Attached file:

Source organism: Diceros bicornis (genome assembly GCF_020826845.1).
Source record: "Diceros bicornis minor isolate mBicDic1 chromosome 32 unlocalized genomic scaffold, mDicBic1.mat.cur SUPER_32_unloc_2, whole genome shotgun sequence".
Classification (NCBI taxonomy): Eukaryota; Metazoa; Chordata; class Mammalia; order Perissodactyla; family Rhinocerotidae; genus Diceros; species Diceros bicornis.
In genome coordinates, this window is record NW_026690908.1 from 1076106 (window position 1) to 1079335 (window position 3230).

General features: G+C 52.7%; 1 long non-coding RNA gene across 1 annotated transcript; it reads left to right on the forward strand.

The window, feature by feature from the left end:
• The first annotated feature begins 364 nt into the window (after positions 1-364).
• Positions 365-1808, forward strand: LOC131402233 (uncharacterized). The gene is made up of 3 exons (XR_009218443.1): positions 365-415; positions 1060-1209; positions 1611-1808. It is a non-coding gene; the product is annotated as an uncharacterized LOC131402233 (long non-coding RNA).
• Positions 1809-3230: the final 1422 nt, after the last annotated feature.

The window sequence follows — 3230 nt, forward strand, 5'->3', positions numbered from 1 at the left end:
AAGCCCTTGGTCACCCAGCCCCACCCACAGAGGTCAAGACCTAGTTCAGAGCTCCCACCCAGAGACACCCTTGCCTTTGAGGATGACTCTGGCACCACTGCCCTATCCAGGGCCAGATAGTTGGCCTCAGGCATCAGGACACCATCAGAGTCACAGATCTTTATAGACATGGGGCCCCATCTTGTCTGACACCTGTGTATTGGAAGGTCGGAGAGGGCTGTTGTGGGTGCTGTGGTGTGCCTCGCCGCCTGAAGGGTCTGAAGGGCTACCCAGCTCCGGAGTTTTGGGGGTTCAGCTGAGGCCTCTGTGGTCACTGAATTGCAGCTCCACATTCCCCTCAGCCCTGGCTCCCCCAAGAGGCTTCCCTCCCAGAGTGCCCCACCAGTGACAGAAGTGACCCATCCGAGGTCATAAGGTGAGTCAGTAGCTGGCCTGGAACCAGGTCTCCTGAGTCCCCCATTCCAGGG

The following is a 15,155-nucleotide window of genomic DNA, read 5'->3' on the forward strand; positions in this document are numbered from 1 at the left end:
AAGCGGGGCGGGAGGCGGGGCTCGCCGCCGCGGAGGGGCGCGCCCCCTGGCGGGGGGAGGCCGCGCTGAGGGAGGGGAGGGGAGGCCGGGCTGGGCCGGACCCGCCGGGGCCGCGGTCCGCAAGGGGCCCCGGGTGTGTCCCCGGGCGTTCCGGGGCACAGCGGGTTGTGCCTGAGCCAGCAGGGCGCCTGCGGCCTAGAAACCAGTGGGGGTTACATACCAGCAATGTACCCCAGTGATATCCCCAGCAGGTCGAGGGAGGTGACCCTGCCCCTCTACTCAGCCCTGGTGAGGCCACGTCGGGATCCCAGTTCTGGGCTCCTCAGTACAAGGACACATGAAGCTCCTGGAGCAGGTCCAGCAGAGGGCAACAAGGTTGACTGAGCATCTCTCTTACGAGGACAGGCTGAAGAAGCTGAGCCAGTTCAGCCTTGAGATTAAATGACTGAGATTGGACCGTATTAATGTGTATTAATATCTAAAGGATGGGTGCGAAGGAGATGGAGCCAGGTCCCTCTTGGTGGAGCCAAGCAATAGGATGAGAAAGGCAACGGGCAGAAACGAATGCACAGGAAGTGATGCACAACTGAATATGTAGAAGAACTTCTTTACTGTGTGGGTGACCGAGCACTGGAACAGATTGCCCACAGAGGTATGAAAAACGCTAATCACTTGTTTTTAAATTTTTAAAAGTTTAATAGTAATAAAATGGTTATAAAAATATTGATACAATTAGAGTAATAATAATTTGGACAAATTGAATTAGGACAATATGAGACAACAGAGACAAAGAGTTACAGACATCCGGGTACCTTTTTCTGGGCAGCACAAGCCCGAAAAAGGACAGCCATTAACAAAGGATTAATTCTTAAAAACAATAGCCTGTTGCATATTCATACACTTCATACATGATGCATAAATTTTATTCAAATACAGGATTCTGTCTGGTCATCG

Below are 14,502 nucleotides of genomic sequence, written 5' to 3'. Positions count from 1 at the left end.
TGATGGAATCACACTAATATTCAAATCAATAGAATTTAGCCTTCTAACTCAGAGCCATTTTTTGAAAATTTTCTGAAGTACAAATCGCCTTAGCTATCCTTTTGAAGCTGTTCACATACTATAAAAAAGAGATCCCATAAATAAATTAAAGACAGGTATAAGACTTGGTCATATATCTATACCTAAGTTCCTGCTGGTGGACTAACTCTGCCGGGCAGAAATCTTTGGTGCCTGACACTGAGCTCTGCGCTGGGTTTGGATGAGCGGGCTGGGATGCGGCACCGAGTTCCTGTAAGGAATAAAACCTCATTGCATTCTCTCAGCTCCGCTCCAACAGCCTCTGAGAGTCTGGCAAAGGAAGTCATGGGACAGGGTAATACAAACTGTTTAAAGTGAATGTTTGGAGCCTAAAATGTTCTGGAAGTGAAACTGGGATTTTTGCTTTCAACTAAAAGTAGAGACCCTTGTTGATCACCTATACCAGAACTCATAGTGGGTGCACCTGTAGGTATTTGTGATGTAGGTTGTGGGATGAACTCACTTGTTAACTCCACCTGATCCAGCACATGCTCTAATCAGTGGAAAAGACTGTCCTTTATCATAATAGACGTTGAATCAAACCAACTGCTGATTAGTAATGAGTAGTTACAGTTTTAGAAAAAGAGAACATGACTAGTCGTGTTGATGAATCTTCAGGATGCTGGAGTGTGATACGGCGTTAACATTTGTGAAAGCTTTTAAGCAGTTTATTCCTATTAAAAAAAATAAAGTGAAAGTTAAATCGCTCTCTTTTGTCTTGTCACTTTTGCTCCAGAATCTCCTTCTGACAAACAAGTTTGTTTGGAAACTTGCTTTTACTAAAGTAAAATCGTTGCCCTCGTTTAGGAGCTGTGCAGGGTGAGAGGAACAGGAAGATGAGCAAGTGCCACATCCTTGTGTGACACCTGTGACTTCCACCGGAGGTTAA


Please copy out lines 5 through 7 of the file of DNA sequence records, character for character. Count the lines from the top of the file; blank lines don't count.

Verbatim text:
General features: G+C 52.7%; 1 long non-coding RNA gene across 1 annotated transcript; it reads left to right on the forward strand.

The window, feature by feature from the left end:
• The first annotated feature begins 364 nt into the window (after positions 1-364).